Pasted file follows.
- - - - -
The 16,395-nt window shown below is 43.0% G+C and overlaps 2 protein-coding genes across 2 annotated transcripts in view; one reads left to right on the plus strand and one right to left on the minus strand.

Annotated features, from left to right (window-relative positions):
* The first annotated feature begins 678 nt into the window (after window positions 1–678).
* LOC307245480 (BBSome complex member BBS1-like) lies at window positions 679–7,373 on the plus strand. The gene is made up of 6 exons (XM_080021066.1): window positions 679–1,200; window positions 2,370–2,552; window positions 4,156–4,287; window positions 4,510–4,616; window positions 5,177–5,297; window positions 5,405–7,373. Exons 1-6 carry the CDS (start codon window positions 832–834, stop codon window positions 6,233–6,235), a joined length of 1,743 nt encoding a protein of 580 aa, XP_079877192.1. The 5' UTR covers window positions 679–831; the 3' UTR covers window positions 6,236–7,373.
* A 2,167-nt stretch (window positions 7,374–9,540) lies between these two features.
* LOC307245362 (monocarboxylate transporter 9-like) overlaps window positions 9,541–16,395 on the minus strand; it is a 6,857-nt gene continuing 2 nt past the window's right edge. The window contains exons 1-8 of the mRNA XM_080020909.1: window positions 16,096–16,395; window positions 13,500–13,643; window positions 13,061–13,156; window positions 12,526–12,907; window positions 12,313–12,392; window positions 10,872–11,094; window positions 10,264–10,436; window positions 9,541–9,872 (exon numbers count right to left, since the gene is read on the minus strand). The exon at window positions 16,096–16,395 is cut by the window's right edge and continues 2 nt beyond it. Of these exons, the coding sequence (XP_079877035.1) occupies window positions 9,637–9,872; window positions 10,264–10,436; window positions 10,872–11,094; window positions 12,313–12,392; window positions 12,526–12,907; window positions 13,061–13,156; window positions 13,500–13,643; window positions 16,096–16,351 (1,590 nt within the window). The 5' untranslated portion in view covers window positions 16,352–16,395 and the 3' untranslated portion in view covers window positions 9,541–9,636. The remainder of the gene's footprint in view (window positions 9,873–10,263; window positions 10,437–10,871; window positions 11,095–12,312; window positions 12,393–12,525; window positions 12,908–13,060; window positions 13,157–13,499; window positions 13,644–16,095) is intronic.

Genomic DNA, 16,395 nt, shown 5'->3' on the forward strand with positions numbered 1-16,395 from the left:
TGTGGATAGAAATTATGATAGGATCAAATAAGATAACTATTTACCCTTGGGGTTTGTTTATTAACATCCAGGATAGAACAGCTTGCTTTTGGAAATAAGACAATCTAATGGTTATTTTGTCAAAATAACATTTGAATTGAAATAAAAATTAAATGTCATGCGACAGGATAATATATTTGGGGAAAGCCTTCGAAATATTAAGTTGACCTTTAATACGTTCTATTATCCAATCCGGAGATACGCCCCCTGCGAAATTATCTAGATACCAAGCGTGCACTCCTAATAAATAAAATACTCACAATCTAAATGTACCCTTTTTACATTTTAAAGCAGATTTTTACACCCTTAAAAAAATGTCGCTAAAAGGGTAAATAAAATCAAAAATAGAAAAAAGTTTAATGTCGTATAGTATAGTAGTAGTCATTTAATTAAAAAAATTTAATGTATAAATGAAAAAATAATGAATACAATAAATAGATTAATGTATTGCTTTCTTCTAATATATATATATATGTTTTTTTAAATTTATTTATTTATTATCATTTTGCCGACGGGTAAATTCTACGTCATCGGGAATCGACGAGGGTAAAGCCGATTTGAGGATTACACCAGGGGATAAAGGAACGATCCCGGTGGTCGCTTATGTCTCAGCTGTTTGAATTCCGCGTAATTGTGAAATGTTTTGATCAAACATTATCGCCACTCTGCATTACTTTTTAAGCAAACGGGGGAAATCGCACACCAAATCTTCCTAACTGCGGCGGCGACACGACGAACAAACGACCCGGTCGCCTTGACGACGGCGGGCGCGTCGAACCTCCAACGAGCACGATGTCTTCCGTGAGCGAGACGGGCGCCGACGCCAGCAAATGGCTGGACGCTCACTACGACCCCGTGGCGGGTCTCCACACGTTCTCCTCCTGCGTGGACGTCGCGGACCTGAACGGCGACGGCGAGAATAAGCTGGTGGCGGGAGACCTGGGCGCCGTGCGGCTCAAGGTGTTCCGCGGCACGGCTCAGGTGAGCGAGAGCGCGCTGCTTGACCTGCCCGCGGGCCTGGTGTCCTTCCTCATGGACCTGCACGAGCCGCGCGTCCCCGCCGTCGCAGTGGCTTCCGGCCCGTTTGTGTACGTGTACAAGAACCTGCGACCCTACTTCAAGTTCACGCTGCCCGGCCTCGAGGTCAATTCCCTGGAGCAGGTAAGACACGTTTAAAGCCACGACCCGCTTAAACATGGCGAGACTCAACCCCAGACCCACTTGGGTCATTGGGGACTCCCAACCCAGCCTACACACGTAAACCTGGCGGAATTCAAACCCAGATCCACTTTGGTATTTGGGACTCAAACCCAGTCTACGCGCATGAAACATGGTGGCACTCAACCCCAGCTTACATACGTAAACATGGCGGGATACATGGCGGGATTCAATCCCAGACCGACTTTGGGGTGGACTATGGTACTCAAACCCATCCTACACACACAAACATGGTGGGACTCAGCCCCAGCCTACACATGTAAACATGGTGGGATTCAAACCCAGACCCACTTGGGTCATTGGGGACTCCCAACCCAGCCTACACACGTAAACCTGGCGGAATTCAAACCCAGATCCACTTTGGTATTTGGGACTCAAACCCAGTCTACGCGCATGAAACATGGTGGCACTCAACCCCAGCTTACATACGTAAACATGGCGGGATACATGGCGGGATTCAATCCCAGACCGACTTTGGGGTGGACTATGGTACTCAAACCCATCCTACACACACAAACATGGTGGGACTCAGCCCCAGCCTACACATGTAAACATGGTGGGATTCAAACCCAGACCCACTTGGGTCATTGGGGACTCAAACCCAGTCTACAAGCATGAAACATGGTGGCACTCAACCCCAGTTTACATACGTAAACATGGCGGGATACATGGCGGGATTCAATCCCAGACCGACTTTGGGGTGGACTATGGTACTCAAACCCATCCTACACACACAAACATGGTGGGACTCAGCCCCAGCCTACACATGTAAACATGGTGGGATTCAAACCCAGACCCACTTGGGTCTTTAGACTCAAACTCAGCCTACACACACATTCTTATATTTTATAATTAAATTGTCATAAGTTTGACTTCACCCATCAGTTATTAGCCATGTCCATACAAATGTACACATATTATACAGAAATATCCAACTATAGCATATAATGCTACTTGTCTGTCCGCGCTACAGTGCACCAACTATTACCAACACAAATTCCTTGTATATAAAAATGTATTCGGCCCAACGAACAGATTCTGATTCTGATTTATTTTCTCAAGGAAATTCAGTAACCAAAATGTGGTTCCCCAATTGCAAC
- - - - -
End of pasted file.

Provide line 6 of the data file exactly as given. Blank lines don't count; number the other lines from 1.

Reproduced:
* LOC307245362 (monocarboxylate transporter 9-like) overlaps window positions 9,541–16,395 on the minus strand; it is a 6,857-nt gene continuing 2 nt past the window's right edge. The window contains exons 1-8 of the mRNA XM_080020909.1: window positions 16,096–16,395; window positions 13,500–13,643; window positions 13,061–13,156; window positions 12,526–12,907; window positions 12,313–12,392; window positions 10,872–11,094; window positions 10,264–10,436; window positions 9,541–9,872 (exon numbers count right to left, since the gene is read on the minus strand). The exon at window positions 16,096–16,395 is cut by the window's right edge and continues 2 nt beyond it. Of these exons, the coding sequence (XP_079877035.1) occupies window positions 9,637–9,872; window positions 10,264–10,436; window positions 10,872–11,094; window positions 12,313–12,392; window positions 12,526–12,907; window positions 13,061–13,156; window positions 13,500–13,643; window positions 16,096–16,351 (1,590 nt within the window). The 5' untranslated portion in view covers window positions 16,352–16,395 and the 3' untranslated portion in view covers window positions 9,541–9,636. The remainder of the gene's footprint in view (window positions 9,873–10,263; window positions 10,437–10,871; window positions 11,095–12,312; window positions 12,393–12,525; window positions 12,908–13,060; window positions 13,157–13,499; window positions 13,644–16,095) is intronic.